Our Journey to Better Food
Inside Redhouse: Debbie’s perspective
My family’s autoimmune issues started our journey into paying more attention to what we eat. The more I researched, the more connections I found between food and inflammation.
The importance of what we eat and how it’s grown kept popping up, so I continued studying more about what I was feeding my family.
As I dove into the components of diet and how critical animal fats are for people with autoimmune disease, I also discovered the importance of the quality of those animal fats and protein. I then learned about how much an animal’s diet influences its fat makeup, so pasture-raised and grass-finished animals became important for us.
Some key researchers in my process included Dave Asprey and his journey with Bulletproof, Allan Nation and the Savory Institute — he’s more focused on the proper ways to raise animals and be regenerative — and Dr. Steven Gundry, a former cardiac surgeon who goes against the typical American Heart Association diet. Dr. Gundry talks a lot about the importance of red meat, the ways we’ve done ourselves a disservice by leaving it and how the type of red meats and other animal proteins matter. I was also looking at some broader research.
It takes time to begin to find good sources. That was a big journey for me. More and more people in the agriculture community are becoming aware of what’s needed and providing it, especially in California, but sourcing quality ingredients was still a challenge.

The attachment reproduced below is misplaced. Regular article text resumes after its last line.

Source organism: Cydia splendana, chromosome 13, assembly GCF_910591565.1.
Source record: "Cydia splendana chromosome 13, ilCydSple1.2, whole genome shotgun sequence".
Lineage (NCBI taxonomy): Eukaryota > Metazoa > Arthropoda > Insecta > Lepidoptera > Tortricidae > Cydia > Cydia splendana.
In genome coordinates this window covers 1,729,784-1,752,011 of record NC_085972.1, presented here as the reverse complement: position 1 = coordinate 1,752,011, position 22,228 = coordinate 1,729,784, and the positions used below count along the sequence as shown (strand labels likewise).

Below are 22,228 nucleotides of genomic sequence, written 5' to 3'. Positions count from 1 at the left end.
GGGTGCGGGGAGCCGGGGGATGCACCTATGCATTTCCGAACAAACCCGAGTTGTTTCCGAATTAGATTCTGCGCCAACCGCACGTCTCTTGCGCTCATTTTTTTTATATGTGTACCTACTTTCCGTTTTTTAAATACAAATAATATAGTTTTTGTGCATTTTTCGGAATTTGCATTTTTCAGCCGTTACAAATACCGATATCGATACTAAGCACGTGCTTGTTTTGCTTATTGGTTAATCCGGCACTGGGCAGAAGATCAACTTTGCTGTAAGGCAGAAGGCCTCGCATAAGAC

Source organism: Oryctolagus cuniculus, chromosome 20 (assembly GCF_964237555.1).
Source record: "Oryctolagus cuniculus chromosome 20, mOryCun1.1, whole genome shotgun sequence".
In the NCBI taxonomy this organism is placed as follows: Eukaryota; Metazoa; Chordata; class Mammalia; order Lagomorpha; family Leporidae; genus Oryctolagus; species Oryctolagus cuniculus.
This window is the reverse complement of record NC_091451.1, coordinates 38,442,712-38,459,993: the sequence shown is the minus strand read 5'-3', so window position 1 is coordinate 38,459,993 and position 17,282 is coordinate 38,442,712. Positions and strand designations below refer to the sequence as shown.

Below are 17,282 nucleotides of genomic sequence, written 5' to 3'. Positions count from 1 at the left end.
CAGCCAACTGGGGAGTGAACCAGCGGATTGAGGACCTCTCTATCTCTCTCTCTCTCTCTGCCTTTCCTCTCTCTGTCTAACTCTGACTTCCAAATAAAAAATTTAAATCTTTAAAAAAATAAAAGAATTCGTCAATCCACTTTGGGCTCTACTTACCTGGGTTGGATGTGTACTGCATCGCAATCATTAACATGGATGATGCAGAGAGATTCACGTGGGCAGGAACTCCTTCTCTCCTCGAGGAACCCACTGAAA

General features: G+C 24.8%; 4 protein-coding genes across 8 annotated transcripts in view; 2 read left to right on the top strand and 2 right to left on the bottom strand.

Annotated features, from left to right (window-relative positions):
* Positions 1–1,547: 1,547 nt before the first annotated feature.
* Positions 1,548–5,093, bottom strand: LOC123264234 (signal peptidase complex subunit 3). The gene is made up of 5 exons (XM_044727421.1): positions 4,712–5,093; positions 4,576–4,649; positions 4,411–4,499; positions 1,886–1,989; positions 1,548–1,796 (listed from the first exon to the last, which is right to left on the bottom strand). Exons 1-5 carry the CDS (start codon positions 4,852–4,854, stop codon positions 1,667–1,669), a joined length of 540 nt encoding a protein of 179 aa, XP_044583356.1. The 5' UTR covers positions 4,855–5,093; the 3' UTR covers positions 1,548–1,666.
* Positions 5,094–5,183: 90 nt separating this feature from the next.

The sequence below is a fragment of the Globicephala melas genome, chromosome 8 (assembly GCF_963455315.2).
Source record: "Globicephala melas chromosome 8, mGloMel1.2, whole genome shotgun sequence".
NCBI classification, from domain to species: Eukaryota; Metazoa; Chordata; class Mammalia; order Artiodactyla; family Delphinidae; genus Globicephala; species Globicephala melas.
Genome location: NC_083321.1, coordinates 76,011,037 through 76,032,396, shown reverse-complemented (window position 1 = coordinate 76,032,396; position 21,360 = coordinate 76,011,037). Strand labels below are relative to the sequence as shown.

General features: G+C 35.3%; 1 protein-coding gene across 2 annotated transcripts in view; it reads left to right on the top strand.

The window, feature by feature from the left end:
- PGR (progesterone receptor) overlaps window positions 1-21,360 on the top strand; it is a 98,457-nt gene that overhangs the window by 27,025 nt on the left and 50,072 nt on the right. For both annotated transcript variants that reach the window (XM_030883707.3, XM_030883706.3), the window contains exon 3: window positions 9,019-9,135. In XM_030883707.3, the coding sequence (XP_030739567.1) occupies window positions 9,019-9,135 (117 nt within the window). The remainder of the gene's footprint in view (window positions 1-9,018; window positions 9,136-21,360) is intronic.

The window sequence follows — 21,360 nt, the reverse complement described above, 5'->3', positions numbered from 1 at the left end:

I also had to adjust my cooking style. I’m a good cook and my family enjoys my meals, but I’m definitely not from the culinary world, so I started with meals my family liked. I kind of just hacked my way through recipes. For instance, we love Mexican food, so I began to make some ingredient changes.
I started to use cauliflower rice. It’s not the same as Mexican rice, but I learned tricks like cooking it in the cast iron skillet, making sure it’s dried down a little so it’s not so soft and adding my Mexican spices with a little bit of ghee. It started to pick up the texture and flavor we wanted in rice. My family also loves mashed potatoes. Kids can tell cauliflower mashed potatoes are different, but when we started whipping them in the KitchenAid with raw cream and butter or melting raw cheese in, they were much better.
We spent six or eight months making these changes. As I got more and more comfortable and continued researching, I started eliminating more things like vegetable oils and learned how to source grass-fed ghee and how to cook with it or coconut oil. I figured out what ingredients worked best for us, and then I played with recipes and got creative.
I don’t think about it as much now because it’s become normal for us. I’ve learned that eliminating processed foods doesn’t have to be boring or bland, and I definitely think it’s made me a better cook.
Photography: Jonah + Lindsay